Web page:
Number of murdered women continues to fall in Portugal
The Observatory for Murdered Women has recorded 18 femicides since the beginning of 2017, the lowest number in 14 years, says a women’s union.
“This is the third year we have seen a decrease in the incidence of femicide … we welcome the fact and we think it is a very positive development, but it is still too early to talk about a trend,” said Elisabete Brazil from the União de Mulheres Alternativas e Resposta (UMAR).
The numbers were updated on November 20, based on cases reported in the press. In addition to the18 murders there were 23 attempted murders. All the victims were over 36 years old.
In half the cases, the crime was committed by the husband, partner or boyfriend and in another 22%, the perpetrator of the crime had a past relationship with the victim.
More than half of the murdered women had been victims of domestic violence, with complaints filed in four cases and banning orders imposed in another two.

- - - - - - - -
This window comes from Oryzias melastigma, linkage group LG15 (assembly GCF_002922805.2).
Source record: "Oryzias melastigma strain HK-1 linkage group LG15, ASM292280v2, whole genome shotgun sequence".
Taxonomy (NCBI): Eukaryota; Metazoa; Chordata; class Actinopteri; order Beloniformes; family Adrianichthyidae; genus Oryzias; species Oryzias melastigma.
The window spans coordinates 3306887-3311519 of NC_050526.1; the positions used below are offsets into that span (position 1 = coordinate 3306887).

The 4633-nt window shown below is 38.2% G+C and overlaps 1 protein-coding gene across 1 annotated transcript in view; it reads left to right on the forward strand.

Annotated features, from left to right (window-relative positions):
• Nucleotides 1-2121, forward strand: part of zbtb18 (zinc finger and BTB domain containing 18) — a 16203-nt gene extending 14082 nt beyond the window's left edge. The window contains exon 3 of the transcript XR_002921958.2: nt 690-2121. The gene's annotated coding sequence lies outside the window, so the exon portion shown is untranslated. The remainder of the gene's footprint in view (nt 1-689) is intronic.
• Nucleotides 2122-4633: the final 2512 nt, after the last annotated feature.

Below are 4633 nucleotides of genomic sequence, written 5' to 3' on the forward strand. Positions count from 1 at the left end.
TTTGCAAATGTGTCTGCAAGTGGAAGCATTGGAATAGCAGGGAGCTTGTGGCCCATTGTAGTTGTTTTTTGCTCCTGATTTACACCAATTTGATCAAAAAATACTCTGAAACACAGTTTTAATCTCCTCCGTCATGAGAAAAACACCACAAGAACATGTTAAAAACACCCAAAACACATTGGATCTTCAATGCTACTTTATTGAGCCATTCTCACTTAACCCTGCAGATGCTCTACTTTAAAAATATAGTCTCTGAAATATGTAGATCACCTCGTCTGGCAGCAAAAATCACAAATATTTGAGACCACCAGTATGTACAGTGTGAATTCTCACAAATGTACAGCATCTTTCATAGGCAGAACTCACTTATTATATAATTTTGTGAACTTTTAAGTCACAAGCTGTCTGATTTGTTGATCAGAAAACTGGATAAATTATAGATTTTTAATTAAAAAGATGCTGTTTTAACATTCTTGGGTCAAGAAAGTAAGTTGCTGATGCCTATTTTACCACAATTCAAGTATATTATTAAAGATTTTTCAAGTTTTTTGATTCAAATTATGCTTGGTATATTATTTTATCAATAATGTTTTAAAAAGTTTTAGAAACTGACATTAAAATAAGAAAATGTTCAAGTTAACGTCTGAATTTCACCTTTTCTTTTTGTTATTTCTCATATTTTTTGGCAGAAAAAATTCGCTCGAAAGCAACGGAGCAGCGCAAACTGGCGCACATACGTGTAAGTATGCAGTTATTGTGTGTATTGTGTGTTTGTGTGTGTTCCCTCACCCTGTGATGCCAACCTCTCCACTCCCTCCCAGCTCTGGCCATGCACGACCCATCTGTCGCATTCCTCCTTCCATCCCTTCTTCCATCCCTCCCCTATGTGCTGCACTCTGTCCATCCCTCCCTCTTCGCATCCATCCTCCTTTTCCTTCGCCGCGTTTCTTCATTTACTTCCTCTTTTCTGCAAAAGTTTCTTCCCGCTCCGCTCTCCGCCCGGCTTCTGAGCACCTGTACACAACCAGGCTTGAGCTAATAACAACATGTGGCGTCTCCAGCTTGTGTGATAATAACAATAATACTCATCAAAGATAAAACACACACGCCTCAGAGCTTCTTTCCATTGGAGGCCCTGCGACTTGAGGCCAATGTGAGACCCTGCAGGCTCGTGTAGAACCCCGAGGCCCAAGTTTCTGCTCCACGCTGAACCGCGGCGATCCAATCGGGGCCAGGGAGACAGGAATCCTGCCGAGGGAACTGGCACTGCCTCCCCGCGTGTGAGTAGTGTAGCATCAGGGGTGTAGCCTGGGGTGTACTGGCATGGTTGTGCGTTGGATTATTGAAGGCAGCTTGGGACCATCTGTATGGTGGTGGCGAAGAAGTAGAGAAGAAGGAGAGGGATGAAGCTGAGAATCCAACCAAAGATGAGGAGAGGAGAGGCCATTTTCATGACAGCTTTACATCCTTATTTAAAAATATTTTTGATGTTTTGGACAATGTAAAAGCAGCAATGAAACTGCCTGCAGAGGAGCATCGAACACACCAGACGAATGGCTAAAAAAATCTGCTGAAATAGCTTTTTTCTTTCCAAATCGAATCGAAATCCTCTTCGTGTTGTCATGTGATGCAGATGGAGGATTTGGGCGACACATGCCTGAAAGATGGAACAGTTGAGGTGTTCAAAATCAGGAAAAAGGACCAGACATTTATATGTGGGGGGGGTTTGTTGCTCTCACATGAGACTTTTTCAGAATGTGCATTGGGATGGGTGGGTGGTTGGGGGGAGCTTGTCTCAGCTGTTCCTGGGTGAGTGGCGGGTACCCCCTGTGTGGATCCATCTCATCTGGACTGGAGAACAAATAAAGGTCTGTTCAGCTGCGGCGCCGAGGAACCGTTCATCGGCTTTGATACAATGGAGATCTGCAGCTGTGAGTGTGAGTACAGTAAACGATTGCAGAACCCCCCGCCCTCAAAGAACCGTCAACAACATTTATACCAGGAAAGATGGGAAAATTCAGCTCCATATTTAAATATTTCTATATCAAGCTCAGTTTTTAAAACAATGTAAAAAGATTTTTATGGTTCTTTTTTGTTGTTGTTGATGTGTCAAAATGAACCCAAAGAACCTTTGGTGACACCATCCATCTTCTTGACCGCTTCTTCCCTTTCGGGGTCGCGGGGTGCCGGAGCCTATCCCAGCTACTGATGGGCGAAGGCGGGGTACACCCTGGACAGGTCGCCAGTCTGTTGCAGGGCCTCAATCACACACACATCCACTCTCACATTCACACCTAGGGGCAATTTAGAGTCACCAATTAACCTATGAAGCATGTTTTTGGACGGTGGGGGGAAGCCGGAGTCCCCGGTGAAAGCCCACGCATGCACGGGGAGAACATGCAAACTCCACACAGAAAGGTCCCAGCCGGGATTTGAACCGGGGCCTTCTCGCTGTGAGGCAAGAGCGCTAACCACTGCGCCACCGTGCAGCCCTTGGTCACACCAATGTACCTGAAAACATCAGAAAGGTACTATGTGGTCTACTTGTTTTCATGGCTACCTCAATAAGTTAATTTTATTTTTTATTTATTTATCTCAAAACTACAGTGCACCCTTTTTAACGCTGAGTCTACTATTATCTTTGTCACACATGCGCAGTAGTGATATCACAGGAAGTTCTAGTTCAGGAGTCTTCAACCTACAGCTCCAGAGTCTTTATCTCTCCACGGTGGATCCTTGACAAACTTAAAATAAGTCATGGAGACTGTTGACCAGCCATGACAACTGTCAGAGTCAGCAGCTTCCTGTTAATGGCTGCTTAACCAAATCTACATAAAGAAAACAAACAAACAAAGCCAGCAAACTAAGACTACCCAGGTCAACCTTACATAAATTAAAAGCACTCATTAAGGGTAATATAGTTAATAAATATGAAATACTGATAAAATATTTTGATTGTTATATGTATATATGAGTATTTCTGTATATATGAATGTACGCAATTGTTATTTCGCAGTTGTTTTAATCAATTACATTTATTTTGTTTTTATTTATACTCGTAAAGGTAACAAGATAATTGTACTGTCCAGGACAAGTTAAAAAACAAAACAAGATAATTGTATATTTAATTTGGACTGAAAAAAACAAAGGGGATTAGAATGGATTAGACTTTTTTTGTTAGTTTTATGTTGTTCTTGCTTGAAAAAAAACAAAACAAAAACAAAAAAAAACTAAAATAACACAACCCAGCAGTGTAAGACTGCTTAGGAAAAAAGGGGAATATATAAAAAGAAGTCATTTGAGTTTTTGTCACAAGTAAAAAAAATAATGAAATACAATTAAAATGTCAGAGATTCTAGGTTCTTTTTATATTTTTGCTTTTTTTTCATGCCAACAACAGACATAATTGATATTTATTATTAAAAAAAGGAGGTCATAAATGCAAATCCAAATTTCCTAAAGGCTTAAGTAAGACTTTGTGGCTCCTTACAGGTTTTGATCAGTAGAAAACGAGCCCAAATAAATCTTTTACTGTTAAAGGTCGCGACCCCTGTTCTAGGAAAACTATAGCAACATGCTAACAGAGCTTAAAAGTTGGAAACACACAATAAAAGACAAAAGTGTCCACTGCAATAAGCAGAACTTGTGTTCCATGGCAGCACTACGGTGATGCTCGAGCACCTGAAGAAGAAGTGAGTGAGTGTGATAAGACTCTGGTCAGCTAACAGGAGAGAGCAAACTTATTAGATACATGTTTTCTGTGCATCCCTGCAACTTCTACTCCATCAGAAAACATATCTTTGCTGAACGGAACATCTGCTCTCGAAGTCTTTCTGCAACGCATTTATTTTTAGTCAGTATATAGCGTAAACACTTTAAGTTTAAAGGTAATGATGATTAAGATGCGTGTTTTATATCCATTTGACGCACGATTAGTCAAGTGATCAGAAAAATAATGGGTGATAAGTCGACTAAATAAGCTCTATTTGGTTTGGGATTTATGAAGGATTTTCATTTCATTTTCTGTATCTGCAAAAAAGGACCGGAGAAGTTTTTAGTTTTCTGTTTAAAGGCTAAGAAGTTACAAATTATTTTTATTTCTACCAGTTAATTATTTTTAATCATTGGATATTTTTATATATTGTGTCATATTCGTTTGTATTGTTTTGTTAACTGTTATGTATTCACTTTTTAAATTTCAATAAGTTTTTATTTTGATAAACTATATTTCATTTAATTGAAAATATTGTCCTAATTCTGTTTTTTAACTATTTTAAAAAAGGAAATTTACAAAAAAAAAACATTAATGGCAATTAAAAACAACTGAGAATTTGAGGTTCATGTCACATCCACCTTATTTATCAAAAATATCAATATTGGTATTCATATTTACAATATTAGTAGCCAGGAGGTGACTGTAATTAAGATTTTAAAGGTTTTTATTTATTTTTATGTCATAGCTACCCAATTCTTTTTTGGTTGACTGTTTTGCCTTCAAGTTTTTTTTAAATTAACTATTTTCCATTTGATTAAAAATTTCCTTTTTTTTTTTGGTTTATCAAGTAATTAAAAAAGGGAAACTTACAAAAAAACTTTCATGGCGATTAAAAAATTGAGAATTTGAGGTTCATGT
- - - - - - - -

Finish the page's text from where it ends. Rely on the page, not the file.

“Most of these situations do not arise in isolation, they arise from a relationship that was already violent and which ends in murder,” said Elisabete Brasil, stressing that the fact that complaints and prosecutions “were not enough to prevent these women being murdered.”
UMAR wants to see a “change in a culture that is still patriarchal, a machismo that still dictates that in a marriage or intimate relationship the woman is almost a man’s belonging.”
With regard to prevention, risk assessment should be continuous and we should “realise that a domestic violence abuser is a dangerous individual who often is capable of killing.”
The lack of accountability of the aggressors is a fact of life in Portugal, says Brasil, referring to the filing and suspension of prosecutions and, even in cases where there is a conviction, suspended sentences that end up giving the image of “a certain impunity both in the eyes of society and in the eyes of the victims themselves.”
Brasil says it is the women that have to flee to protect themselves while the men carry on as normal in the months or years leading to court.
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